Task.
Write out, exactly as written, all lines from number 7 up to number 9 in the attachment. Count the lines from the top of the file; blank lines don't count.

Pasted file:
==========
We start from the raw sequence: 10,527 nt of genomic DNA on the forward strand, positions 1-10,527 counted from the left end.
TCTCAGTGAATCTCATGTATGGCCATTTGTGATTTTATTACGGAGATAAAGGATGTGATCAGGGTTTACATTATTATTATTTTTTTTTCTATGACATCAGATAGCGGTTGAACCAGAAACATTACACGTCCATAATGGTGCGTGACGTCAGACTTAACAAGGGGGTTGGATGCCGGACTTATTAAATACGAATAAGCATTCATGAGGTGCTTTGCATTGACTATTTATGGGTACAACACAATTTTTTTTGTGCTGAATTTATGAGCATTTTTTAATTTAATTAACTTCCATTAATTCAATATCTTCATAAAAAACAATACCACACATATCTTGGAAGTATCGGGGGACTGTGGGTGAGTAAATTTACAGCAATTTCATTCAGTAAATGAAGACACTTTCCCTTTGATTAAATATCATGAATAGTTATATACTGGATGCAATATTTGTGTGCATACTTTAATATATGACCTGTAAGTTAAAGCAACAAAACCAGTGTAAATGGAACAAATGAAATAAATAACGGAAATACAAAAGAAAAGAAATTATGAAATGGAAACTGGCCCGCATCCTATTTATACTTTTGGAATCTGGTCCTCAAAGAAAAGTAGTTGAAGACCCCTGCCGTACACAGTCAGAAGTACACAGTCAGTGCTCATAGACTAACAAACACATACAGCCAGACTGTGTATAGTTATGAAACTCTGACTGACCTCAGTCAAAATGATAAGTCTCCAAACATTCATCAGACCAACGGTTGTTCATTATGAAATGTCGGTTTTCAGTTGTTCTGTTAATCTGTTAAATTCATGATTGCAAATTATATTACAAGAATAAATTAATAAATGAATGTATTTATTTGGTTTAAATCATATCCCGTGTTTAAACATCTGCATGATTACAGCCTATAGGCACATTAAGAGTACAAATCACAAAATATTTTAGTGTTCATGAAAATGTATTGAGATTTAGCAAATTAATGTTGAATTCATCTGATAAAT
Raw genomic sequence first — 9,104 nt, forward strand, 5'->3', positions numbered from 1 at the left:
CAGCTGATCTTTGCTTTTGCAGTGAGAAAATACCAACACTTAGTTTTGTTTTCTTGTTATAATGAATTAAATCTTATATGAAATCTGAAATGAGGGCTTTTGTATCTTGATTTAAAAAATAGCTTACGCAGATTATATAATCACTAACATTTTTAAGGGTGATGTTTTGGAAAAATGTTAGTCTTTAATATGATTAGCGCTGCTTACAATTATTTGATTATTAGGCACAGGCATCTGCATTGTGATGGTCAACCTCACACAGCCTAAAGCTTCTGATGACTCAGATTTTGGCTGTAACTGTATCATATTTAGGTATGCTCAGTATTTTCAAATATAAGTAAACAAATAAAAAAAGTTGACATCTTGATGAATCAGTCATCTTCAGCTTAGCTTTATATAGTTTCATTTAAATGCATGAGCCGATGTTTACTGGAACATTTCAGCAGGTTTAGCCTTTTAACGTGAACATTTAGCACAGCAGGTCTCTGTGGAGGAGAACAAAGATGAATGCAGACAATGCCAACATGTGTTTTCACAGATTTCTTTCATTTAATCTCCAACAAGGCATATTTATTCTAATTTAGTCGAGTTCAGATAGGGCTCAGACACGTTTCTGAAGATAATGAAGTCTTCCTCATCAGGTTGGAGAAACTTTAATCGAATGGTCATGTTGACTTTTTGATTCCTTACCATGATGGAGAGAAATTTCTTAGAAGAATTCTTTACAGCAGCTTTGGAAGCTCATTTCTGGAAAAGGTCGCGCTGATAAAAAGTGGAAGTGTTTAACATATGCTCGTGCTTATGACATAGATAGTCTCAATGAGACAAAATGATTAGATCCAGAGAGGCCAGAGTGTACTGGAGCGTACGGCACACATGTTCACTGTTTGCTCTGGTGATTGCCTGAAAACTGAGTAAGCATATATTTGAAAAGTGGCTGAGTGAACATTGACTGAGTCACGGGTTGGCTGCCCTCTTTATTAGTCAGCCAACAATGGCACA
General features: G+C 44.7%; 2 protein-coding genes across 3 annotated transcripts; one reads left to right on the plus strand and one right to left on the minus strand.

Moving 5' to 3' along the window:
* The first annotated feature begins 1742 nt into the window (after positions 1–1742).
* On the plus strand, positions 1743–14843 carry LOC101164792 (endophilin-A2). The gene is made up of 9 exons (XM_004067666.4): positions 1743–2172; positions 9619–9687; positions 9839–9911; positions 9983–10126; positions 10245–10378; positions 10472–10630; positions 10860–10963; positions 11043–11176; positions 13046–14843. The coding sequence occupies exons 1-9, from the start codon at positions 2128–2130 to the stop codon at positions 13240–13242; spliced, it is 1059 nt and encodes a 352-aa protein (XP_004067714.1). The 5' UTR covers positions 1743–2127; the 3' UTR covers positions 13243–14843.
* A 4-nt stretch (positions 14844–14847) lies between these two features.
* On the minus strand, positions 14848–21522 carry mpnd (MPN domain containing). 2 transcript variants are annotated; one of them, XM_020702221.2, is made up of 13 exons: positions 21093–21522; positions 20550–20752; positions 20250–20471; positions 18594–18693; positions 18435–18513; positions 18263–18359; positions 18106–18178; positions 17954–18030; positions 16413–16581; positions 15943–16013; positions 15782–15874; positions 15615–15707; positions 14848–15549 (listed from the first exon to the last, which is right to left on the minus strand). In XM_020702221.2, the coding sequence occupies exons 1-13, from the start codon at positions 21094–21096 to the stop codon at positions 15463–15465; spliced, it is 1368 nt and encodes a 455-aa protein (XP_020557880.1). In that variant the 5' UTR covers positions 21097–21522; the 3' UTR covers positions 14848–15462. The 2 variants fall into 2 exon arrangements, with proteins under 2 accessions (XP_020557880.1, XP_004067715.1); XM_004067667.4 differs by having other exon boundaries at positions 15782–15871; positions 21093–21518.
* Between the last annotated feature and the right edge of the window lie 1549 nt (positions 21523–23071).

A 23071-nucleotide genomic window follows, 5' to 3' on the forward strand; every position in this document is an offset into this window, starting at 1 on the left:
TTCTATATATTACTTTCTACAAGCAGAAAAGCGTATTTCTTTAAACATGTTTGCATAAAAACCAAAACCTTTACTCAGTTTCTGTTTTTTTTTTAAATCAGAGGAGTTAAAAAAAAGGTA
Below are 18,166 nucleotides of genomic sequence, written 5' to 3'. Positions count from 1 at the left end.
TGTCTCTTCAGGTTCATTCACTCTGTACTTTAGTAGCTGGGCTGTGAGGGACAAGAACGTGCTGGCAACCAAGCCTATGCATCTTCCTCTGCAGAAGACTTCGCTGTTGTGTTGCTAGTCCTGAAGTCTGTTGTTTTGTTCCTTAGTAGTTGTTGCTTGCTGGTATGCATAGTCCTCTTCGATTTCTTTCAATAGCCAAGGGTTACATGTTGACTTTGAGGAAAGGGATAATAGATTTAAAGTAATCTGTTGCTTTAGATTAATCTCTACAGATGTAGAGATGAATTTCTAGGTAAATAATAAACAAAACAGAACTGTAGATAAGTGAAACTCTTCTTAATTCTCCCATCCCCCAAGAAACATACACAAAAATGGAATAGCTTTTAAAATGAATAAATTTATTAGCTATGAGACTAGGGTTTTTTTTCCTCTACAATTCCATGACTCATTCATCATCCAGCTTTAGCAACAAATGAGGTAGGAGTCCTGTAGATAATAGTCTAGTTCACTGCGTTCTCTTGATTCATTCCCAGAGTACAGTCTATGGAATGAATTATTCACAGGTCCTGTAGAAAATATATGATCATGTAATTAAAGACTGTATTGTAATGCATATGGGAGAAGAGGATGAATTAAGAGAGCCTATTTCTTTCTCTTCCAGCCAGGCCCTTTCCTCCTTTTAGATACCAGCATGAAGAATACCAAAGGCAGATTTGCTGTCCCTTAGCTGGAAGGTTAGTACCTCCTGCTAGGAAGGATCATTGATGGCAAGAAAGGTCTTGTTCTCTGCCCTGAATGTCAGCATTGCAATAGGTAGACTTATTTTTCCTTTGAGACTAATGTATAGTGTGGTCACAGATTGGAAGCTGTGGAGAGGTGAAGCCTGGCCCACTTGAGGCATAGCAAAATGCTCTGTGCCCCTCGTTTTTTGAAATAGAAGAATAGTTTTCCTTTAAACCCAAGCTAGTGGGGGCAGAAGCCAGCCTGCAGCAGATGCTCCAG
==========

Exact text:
* The first annotated feature begins 1742 nt into the window (after positions 1–1742).
* On the plus strand, positions 1743–14843 carry LOC101164792 (endophilin-A2). The gene is made up of 9 exons (XM_004067666.4): positions 1743–2172; positions 9619–9687; positions 9839–9911; positions 9983–10126; positions 10245–10378; positions 10472–10630; positions 10860–10963; positions 11043–11176; positions 13046–14843. The coding sequence occupies exons 1-9, from the start codon at positions 2128–2130 to the stop codon at positions 13240–13242; spliced, it is 1059 nt and encodes a 352-aa protein (XP_004067714.1). The 5' UTR covers positions 1743–2127; the 3' UTR covers positions 13243–14843.
* A 4-nt stretch (positions 14844–14847) lies between these two features.